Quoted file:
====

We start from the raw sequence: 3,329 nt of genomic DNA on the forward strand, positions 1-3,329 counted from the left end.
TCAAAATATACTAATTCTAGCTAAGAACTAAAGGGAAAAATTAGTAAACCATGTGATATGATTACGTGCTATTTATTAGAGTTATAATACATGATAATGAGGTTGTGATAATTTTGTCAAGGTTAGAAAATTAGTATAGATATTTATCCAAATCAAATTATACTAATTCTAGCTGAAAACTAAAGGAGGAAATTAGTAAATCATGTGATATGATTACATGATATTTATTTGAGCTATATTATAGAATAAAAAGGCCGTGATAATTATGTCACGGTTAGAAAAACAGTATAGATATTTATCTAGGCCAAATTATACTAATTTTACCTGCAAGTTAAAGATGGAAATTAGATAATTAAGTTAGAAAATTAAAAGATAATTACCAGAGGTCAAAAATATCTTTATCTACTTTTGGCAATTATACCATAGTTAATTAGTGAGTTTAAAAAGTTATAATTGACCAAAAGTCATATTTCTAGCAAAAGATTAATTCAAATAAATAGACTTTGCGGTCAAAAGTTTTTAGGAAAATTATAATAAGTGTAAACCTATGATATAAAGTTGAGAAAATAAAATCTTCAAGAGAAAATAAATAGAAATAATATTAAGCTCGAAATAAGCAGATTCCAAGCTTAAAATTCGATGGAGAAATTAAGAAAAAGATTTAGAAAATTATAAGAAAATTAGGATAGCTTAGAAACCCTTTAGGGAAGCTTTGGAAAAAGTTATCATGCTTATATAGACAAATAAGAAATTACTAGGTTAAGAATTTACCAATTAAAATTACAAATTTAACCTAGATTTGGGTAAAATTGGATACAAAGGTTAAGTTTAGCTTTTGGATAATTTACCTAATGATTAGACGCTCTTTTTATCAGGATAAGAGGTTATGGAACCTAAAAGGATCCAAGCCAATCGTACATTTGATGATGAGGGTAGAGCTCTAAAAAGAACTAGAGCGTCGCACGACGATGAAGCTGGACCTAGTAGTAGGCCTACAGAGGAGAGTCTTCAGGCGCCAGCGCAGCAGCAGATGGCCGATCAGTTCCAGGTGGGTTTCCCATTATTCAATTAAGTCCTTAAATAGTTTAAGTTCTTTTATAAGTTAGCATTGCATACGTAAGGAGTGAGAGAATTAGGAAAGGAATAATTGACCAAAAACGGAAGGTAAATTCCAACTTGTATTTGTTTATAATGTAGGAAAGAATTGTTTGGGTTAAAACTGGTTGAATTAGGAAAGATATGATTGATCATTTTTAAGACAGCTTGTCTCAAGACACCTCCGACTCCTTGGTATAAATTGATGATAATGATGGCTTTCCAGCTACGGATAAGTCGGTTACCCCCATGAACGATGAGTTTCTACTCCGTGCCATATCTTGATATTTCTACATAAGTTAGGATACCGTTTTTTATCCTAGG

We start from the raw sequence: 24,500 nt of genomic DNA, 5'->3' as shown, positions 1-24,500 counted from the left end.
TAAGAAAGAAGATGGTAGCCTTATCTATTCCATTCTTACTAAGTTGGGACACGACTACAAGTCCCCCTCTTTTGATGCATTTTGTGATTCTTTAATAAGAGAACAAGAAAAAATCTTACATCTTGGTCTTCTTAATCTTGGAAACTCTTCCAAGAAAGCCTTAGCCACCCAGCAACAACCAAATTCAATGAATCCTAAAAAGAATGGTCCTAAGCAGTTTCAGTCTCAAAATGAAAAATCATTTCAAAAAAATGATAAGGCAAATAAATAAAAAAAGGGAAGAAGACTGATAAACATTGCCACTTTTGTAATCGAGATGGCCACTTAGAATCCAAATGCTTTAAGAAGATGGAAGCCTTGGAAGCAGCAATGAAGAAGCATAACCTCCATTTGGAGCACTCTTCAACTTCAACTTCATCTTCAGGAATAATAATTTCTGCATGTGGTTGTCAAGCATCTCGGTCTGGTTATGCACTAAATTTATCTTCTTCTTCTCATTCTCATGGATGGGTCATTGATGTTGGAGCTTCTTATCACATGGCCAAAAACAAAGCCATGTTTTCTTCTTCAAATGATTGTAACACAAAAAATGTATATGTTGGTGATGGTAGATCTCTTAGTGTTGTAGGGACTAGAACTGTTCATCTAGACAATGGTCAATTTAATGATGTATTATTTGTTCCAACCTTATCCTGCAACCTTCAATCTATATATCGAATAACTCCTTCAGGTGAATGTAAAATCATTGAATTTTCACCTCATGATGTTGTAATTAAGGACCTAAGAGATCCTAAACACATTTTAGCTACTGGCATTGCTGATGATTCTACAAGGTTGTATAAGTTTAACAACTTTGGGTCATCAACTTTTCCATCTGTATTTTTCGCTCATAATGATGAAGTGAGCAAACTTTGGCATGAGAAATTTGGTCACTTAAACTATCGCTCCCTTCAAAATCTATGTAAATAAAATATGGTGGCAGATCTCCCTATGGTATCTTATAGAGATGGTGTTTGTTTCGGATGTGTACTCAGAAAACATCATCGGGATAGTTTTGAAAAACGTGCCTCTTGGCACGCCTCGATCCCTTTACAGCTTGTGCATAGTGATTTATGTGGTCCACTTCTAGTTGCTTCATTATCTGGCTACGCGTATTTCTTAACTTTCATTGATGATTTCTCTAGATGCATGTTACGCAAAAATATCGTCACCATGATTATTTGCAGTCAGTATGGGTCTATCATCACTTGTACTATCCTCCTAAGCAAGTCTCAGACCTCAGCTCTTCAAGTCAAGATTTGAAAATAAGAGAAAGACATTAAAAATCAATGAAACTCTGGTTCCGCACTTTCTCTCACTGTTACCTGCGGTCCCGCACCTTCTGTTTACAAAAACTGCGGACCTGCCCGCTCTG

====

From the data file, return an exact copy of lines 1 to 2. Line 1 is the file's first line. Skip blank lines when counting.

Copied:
We start from the raw sequence: 3,329 nt of genomic DNA on the forward strand, positions 1-3,329 counted from the left end.
TCAAAATATACTAATTCTAGCTAAGAACTAAAGGGAAAAATTAGTAAACCATGTGATATGATTACGTGCTATTTATTAGAGTTATAATACATGATAATGAGGTTGTGATAATTTTGTCAAGGTTAGAAAATTAGTATAGATATTTATCCAAATCAAATTATACTAATTCTAGCTGAAAACTAAAGGAGGAAATTAGTAAATCATGTGATATGATTACATGATATTTATTTGAGCTATATTATAGAATAAAAAGGCCGTGATAATTATGTCACGGTTAGAAAAACAGTATAGATATTTATCTAGGCCAAATTATACTAATTTTACCTGCAAGTTAAAGATGGAAATTAGATAATTAAGTTAGAAAATTAAAAGATAATTACCAGAGGTCAAAAATATCTTTATCTACTTTTGGCAATTATACCATAGTTAATTAGTGAGTTTAAAAAGTTATAATTGACCAAAAGTCATATTTCTAGCAAAAGATTAATTCAAATAAATAGACTTTGCGGTCAAAAGTTTTTAGGAAAATTATAATAAGTGTAAACCTATGATATAAAGTTGAGAAAATAAAATCTTCAAGAGAAAATAAATAGAAATAATATTAAGCTCGAAATAAGCAGATTCCAAGCTTAAAATTCGATGGAGAAATTAAGAAAAAGATTTAGAAAATTATAAGAAAATTAGGATAGCTTAGAAACCCTTTAGGGAAGCTTTGGAAAAAGTTATCATGCTTATATAGACAAATAAGAAATTACTAGGTTAAGAATTTACCAATTAAAATTACAAATTTAACCTAGATTTGGGTAAAATTGGATACAAAGGTTAAGTTTAGCTTTTGGATAATTTACCTAATGATTAGACGCTCTTTTTATCAGGATAAGAGGTTATGGAACCTAAAAGGATCCAAGCCAATCGTACATTTGATGATGAGGGTAGAGCTCTAAAAAGAACTAGAGCGTCGCACGACGATGAAGCTGGACCTAGTAGTAGGCCTACAGAGGAGAGTCTTCAGGCGCCAGCGCAGCAGCAGATGGCCGATCAGTTCCAGGTGGGTTTCCCATTATTCAATTAAGTCCTTAAATAGTTTAAGTTCTTTTATAAGTTAGCATTGCATACGTAAGGAGTGAGAGAATTAGGAAAGGAATAATTGACCAAAAACGGAAGGTAAATTCCAACTTGTATTTGTTTATAATGTAGGAAAGAATTGTTTGGGTTAAAACTGGTTGAATTAGGAAAGATATGATTGATCATTTTTAAGACAGCTTGTCTCAAGACACCTCCGACTCCTTGGTATAAATTGATGATAATGATGGCTTTCCAGCTACGGATAAGTCGGTTACCCCCATGAACGATGAGTTTCTACTCCGTGCCATATCTTGATATTTCTACATAAGTTAGGATACCGTTTTTTATCCTAGG